Kombucha Recipe Summary: Kombucha should be tart and tangy, neither too sweet nor too sour. Of course, taste is subjective. Kristen Hinman finds that seven to 10 days of brewing works well in the warmer months, while 2 to 3 weeks generally is required in cooler weather. Taste it, and bottle it when the brew reaches your desired tartness. Kombucha can't be made without a starter SCOBY (symbiotic colony of bacteria and yeast) and some kombucha that has already fermented. For safety reasons, food scientists recommend against trying to start your own SCOBY. Instead, procure one from a friend or via online forums such as Craigslist; SCOBYs also can be purchased from online vendors such as and Whoever provides the SCOBY should also provide a cup or more of fermented kombucha; alternatively, bottled kombucha can be purchased at Whole Foods and many organic markets. In between brewing batches of kombucha, store the SCOBY in a cup of fermented kombucha in a glass bottle. It will keep for years. White sugar is a requisite; neither agave nor honey will work. You can change the drink's flavor profile by experimenting with different teas, though. After plain old black tea, a basic white-pomegranate from Trader Joe's is Hinman's second choice. Never use reactive vessels for brewing kombucha or for storing the SCOBY; glass is best. And, should any mold ever form on the SCOBY or in the kombucha, discard both and start over.

(Deb Lindsey for The Washington Post) Ingredients: • 1 gallon bottled or filtered water • 8 regular-size black-tea bags • 3 cups sugar

Makes 1 gallon

• 1 cup kombucha • 1 kombucha SCOBY (see headnote)

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Directions: Bring the water to a boil in a large stockpot. Turn off the heat, add the tea bags and sugar, stir with a wooden spoon and let steep for 45 minutes. Remove the tea bags and cool the sweetened tea to room temperature, about 45 minutes to one hour. Thoroughly clean a 1-gallon, wide-mouth glass vessel with hot, soapy water. (You may use 2 half-gallon jars if you’d like, but you’ll need 2 mother SCOBYs if you do so.) Pour the sweetened tea into the jar. Add the kombucha. Use wooden tongs or your clean hands to add the SCOBY, which may float or sink. Cover the jar with cheesecloth or a paper coffee filter fastened in place with a rubber band. Let the kombucha sit undisturbed on a countertop or atop the refrigerator for at least 7 days in warm weather, 2 to 3 weeks in cool weather; then begin to taste. The kombucha is ready when it tastes pleasantly tart, neither sweet nor sour. (Always re-cover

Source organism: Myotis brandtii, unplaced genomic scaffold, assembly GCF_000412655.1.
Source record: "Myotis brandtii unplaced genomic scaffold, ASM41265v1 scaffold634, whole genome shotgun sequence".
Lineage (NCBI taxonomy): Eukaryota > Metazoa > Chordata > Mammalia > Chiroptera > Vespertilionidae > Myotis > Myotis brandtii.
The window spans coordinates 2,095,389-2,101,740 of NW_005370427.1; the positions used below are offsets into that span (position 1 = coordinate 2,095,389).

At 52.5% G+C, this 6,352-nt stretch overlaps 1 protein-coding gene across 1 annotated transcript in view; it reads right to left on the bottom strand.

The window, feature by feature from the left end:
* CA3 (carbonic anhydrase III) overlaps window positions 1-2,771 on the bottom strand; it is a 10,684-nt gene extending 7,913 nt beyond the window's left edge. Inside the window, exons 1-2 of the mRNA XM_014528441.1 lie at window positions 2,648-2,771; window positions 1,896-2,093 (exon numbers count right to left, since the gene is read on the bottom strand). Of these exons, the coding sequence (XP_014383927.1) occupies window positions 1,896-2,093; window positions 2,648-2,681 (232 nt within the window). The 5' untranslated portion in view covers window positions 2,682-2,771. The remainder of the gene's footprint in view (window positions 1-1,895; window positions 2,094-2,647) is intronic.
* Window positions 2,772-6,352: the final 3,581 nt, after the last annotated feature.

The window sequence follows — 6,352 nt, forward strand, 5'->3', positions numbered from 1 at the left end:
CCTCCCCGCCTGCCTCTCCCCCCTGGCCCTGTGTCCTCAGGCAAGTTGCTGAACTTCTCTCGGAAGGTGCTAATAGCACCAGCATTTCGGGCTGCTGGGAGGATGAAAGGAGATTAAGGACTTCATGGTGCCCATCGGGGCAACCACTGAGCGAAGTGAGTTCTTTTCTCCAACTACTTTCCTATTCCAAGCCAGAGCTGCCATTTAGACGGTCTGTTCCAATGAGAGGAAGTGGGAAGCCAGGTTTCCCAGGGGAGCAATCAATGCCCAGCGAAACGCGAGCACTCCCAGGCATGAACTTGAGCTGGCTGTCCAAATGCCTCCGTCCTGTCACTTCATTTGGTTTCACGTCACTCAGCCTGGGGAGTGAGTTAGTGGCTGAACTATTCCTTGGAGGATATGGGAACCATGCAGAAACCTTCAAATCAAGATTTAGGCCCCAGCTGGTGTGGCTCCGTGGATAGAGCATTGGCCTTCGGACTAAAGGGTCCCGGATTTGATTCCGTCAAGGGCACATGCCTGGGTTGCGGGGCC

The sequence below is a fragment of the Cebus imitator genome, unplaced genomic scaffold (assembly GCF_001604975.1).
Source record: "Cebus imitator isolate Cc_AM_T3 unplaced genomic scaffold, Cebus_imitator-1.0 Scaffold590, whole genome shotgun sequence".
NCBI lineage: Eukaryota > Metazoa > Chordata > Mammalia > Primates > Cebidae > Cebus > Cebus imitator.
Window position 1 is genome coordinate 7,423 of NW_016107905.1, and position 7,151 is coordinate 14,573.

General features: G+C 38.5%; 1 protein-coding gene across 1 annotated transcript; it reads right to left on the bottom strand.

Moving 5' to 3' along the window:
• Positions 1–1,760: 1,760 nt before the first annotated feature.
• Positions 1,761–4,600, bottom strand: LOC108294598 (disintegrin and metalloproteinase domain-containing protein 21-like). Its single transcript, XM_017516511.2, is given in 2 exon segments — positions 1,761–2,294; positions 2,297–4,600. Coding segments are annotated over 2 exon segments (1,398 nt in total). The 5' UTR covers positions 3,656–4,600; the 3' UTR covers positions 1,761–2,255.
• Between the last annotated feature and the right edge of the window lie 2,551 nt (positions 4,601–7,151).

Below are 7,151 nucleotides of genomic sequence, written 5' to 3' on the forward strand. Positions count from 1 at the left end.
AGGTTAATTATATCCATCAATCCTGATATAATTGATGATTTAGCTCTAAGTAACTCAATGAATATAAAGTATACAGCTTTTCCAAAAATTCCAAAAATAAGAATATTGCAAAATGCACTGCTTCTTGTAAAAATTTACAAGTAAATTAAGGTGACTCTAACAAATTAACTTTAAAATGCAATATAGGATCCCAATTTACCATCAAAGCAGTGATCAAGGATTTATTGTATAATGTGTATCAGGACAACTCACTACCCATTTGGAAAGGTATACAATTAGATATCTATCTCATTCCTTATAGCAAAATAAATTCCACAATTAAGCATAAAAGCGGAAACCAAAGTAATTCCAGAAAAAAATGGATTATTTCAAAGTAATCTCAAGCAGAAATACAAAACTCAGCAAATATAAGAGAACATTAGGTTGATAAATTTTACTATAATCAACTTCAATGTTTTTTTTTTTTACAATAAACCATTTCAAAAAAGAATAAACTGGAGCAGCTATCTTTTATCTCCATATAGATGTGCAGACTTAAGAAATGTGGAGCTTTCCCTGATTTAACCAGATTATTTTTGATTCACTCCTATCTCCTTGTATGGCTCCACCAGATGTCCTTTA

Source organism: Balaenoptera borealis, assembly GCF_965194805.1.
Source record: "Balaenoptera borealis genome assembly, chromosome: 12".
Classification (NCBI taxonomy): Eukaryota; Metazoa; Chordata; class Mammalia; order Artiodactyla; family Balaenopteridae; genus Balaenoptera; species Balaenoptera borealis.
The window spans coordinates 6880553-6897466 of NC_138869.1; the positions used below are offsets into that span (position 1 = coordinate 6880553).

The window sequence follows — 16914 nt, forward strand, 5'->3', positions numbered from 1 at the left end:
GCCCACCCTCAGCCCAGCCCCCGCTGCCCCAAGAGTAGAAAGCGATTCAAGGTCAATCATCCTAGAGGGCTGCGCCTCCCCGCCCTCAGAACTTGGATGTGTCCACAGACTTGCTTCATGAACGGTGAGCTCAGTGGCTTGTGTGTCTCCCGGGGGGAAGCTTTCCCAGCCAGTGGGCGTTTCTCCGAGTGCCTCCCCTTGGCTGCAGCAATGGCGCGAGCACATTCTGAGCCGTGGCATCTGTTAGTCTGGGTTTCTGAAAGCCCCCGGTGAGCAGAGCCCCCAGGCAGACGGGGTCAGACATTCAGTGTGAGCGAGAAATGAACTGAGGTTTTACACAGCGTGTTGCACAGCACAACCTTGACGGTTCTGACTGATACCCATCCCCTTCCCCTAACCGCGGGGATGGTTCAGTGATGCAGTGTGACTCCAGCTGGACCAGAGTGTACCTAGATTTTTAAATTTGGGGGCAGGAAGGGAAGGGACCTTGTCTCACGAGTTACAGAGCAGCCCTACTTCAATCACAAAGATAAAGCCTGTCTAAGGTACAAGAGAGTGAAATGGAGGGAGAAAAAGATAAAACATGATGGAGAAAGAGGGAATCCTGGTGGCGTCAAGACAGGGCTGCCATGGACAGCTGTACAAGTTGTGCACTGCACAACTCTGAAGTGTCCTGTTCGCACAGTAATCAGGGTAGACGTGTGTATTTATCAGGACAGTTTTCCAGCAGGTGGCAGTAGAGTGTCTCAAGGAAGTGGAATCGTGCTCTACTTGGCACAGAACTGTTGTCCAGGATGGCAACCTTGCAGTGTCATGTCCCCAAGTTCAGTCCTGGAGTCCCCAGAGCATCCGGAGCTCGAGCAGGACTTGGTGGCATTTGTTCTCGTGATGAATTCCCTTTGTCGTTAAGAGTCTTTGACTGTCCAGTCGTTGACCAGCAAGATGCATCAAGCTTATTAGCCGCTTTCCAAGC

with the cheesecloth or coffee filter if the kombucha is not ready; you don’t want foreign particles, which can harm the SCOBY, entering the drink.) One way to tell whether the kombucha is on track: A smaller, second SCOBY will form, usually attached by a thin strand or affixed to the mother SCOBY. Remove both SCOBYs, using clean hands or wooden tongs, and reserve them for a future batch in a glass jar containing at least 1 cup of the newly brewed kombucha. Pour the remaining kombucha into 2 half-gallon clean, wide-mouth Ball jars. Cap them and leave them in a cupboard or a shaded spot on the countertop for 2 to 3 days, checking the seal on the jar. When the seal is taut, the kombucha is sufficiently carbonated; it’s ready to refrigerate and drink. Recipe Source: Adapted by Kristen Hinman from various recipes.

About The Author: Kristen Hinman has won two James Beard Awards for food writing. She's currently a politics editor for Bloomberg Businessweek magazine. You can read more of her work at

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Traditional Holiday Candy:

The Organic Version


t our house, we don’t eat anything with synthetic food dye. My children know to avoid anything that is brightly colored when we’re at parties and out to eat. They know that the colors come from synthetic chemicals that aren’t really meant to be consumed. I’ve read articles about studies that link synthetic dye to hyperactivity and cancer. I know intuitively that I don’t want my family to eat a petroleum based “food product”. So for the occasional holiday treat, it can be tricky to find something dye-free. We have some really terrific health food stores close by that usually carry these alternatives close to the holidays. To make the search a bit easier for you if you decide to offer up some traditional holiday candy, I found the Natural Candy Store online. A family-owned and operated business Natural food is a family tradition for Dawn, Irene and Molly, and they take pride in the quality of the products they sell. They are two sisters and their mom working hard to provide: • The largest selection of natural and organic candy available anywhere • Only the best-tasting natural and organic candy • Detailed ingredient information for every product • Outstanding customer service